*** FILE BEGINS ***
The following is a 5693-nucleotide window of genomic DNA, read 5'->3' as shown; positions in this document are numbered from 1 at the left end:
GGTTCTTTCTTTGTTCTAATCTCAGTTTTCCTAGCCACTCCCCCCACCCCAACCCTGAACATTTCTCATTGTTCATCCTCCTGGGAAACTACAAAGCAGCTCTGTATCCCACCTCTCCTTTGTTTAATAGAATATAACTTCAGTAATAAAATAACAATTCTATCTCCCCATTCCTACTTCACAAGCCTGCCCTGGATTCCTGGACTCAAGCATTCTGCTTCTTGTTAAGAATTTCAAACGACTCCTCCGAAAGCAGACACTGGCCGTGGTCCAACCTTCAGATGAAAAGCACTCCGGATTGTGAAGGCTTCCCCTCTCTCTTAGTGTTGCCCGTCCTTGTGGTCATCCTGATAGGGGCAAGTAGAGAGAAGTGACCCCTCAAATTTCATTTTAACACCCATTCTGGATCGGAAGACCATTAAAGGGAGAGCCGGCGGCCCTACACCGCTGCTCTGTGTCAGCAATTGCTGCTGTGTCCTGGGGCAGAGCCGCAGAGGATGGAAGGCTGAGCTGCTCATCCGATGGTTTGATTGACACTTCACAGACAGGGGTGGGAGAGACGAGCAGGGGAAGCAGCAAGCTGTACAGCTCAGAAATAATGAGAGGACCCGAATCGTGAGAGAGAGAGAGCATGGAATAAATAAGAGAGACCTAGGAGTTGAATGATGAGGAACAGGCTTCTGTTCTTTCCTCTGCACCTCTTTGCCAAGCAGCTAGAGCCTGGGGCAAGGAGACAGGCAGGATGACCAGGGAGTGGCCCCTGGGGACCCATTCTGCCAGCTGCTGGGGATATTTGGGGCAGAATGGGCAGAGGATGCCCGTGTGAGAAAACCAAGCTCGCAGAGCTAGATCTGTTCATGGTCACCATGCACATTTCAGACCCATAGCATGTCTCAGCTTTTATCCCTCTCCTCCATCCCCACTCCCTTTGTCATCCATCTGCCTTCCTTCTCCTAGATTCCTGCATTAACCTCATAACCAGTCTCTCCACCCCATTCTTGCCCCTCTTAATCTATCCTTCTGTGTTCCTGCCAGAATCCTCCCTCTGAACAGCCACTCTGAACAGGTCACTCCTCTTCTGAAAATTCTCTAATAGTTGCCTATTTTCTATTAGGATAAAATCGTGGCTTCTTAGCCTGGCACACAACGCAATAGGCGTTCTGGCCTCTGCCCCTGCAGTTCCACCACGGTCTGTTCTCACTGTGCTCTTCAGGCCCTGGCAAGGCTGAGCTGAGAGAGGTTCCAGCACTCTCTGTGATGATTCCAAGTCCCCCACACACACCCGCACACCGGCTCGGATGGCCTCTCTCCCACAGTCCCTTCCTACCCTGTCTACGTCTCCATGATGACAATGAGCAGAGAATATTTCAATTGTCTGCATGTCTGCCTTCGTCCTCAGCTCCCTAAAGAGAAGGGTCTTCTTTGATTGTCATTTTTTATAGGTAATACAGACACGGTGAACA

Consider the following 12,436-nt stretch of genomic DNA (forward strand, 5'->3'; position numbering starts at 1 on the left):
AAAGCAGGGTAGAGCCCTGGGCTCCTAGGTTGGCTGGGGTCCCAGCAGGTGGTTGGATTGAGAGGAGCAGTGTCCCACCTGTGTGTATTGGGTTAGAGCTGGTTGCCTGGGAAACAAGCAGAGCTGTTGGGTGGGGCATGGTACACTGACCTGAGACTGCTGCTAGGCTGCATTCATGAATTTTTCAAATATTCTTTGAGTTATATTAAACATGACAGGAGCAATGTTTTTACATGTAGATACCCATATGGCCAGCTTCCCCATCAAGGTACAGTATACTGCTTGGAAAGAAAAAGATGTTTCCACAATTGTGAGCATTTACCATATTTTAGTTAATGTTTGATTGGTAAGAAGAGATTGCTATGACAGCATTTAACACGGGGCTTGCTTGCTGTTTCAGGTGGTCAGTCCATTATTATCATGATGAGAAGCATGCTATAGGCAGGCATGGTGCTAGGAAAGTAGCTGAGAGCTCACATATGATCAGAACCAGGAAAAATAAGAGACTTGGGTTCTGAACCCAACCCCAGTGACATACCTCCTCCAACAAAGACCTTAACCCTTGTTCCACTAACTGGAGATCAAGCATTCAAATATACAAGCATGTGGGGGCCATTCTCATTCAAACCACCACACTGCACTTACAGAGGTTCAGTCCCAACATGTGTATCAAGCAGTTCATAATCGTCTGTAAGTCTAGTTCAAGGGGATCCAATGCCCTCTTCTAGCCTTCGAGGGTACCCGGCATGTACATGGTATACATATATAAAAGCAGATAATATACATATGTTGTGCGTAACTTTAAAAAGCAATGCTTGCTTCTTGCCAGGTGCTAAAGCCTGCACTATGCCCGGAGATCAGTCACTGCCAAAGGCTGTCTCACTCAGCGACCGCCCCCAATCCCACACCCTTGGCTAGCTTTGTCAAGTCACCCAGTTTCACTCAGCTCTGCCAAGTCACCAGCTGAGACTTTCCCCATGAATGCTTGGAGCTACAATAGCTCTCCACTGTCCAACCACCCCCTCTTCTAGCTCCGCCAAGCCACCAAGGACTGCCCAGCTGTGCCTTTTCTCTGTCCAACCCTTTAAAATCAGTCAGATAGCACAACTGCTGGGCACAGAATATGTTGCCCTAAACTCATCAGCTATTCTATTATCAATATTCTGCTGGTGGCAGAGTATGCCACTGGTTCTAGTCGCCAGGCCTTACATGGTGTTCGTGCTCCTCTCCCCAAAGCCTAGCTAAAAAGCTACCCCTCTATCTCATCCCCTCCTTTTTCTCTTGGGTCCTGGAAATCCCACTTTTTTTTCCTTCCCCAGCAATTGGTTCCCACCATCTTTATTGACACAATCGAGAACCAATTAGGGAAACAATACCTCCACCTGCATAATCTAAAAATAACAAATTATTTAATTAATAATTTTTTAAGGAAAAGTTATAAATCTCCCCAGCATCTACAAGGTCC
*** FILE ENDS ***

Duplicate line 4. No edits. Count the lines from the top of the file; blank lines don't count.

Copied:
AAAGCAGGGTAGAGCCCTGGGCTCCTAGGTTGGCTGGGGTCCCAGCAGGTGGTTGGATTGAGAGGAGCAGTGTCCCACCTGTGTGTATTGGGTTAGAGCTGGTTGCCTGGGAAACAAGCAGAGCTGTTGGGTGGGGCATGGTACACTGACCTGAGACTGCTGCTAGGCTGCATTCATGAATTTTTCAAATATTCTTTGAGTTATATTAAACATGACAGGAGCAATGTTTTTACATGTAGATACCCATATGGCCAGCTTCCCCATCAAGGTACAGTATACTGCTTGGAAAGAAAAAGATGTTTCCACAATTGTGAGCATTTACCATATTTTAGTTAATGTTTGATTGGTAAGAAGAGATTGCTATGACAGCATTTAACACGGGGCTTGCTTGCTGTTTCAGGTGGTCAGTCCATTATTATCATGATGAGAAGCATGCTATAGGCAGGCATGGTGCTAGGAAAGTAGCTGAGAGCTCACATATGATCAGAACCAGGAAAAATAAGAGACTTGGGTTCTGAACCCAACCCCAGTGACATACCTCCTCCAACAAAGACCTTAACCCTTGTTCCACTAACTGGAGATCAAGCATTCAAATATACAAGCATGTGGGGGCCATTCTCATTCAAACCACCACACTGCACTTACAGAGGTTCAGTCCCAACATGTGTATCAAGCAGTTCATAATCGTCTGTAAGTCTAGTTCAAGGGGATCCAATGCCCTCTTCTAGCCTTCGAGGGTACCCGGCATGTACATGGTATACATATATAAAAGCAGATAATATACATATGTTGTGCGTAACTTTAAAAAGCAATGCTTGCTTCTTGCCAGGTGCTAAAGCCTGCACTATGCCCGGAGATCAGTCACTGCCAAAGGCTGTCTCACTCAGCGACCGCCCCCAATCCCACACCCTTGGCTAGCTTTGTCAAGTCACCCAGTTTCACTCAGCTCTGCCAAGTCACCAGCTGAGACTTTCCCCATGAATGCTTGGAGCTACAATAGCTCTCCACTGTCCAACCACCCCCTCTTCTAGCTCCGCCAAGCCACCAAGGACTGCCCAGCTGTGCCTTTTCTCTGTCCAACCCTTTAAAATCAGTCAGATAGCACAACTGCTGGGCACAGAATATGTTGCCCTAAACTCATCAGCTATTCTATTATCAATATTCTGCTGGTGGCAGAGTATGCCACTGGTTCTAGTCGCCAGGCCTTACATGGTGTTCGTGCTCCTCTCCCCAAAGCCTAGCTAAAAAGCTACCCCTCTATCTCATCCCCTCCTTTTTCTCTTGGGTCCTGGAAATCCCACTTTTTTTTCCTTCCCCAGCAATTGGTTCCCACCATCTTTATTGACACAATCGAGAACCAATTAGGGAAACAATACCTCCACCTGCATAATCTAAAAATAACAAATTATTTAATTAATAATTTTTTAAGGAAAAGTTATAAATCTCCCCAGCATCTACAAGGTCC